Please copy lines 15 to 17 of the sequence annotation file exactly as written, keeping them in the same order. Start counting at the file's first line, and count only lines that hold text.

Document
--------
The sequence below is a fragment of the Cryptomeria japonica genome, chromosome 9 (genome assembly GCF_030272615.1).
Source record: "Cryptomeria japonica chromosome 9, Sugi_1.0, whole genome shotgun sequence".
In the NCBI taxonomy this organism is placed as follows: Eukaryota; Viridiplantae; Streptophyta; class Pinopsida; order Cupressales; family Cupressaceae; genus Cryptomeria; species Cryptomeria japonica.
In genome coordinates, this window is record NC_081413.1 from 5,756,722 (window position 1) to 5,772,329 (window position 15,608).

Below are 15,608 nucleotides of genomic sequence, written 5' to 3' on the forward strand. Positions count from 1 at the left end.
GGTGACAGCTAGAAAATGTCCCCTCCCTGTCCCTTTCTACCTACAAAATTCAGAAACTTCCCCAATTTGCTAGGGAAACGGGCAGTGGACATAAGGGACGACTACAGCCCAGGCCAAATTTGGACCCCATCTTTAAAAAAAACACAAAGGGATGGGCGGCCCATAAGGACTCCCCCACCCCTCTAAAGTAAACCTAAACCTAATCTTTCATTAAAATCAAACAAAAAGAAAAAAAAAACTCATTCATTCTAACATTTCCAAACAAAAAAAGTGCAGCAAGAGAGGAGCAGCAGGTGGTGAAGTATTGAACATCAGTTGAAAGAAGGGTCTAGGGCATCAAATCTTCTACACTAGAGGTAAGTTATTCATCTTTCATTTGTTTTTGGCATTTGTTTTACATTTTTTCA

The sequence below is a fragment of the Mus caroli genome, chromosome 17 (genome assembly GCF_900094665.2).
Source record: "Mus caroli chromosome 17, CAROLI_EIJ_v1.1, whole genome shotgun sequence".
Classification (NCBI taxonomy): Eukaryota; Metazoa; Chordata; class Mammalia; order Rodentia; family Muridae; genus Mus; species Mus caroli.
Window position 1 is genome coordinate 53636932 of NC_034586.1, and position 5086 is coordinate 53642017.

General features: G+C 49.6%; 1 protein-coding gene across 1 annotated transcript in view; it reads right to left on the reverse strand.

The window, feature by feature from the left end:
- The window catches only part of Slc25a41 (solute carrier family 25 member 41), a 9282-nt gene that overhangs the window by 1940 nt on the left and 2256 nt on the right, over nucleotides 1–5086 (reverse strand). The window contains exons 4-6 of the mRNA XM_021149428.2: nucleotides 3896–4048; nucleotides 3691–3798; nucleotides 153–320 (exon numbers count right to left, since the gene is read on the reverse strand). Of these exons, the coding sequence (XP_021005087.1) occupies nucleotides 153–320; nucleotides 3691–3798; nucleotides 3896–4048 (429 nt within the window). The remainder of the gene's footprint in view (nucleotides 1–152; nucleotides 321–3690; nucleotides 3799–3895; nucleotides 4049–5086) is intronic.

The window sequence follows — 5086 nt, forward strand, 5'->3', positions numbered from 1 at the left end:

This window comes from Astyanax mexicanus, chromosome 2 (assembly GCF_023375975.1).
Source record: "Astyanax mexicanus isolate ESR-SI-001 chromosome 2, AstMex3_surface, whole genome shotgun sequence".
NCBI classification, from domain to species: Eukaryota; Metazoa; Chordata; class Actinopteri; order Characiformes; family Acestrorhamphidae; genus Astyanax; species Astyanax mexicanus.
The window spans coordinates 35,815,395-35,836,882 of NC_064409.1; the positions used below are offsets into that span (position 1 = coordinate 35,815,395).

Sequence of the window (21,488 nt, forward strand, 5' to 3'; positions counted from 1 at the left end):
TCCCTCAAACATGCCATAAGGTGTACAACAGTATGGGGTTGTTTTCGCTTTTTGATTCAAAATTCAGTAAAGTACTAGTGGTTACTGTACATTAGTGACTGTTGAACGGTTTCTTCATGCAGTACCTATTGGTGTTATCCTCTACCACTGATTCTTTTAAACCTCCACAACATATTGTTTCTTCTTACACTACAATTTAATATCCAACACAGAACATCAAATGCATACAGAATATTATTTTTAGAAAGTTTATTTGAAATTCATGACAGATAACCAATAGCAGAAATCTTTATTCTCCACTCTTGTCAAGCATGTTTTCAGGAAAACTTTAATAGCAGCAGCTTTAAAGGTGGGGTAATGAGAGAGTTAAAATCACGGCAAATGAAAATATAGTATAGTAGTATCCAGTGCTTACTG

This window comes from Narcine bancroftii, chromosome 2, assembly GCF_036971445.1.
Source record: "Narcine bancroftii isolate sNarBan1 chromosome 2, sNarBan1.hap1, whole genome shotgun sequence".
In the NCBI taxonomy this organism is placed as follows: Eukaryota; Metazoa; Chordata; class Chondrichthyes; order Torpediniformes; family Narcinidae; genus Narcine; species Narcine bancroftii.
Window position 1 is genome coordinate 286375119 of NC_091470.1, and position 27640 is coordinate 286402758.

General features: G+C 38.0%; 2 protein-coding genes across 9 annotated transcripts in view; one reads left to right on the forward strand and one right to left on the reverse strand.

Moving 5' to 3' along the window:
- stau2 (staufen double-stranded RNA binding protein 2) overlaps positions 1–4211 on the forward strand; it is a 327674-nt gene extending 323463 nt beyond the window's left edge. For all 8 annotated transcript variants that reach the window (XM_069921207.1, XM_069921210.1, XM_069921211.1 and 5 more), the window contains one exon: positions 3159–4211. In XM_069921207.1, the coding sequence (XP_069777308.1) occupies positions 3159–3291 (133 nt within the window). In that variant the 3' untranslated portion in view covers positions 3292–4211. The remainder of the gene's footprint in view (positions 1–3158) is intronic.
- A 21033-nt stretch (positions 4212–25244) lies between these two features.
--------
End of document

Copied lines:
This window comes from Astyanax mexicanus, chromosome 2 (assembly GCF_023375975.1).
Source record: "Astyanax mexicanus isolate ESR-SI-001 chromosome 2, AstMex3_surface, whole genome shotgun sequence".
NCBI classification, from domain to species: Eukaryota; Metazoa; Chordata; class Actinopteri; order Characiformes; family Acestrorhamphidae; genus Astyanax; species Astyanax mexicanus.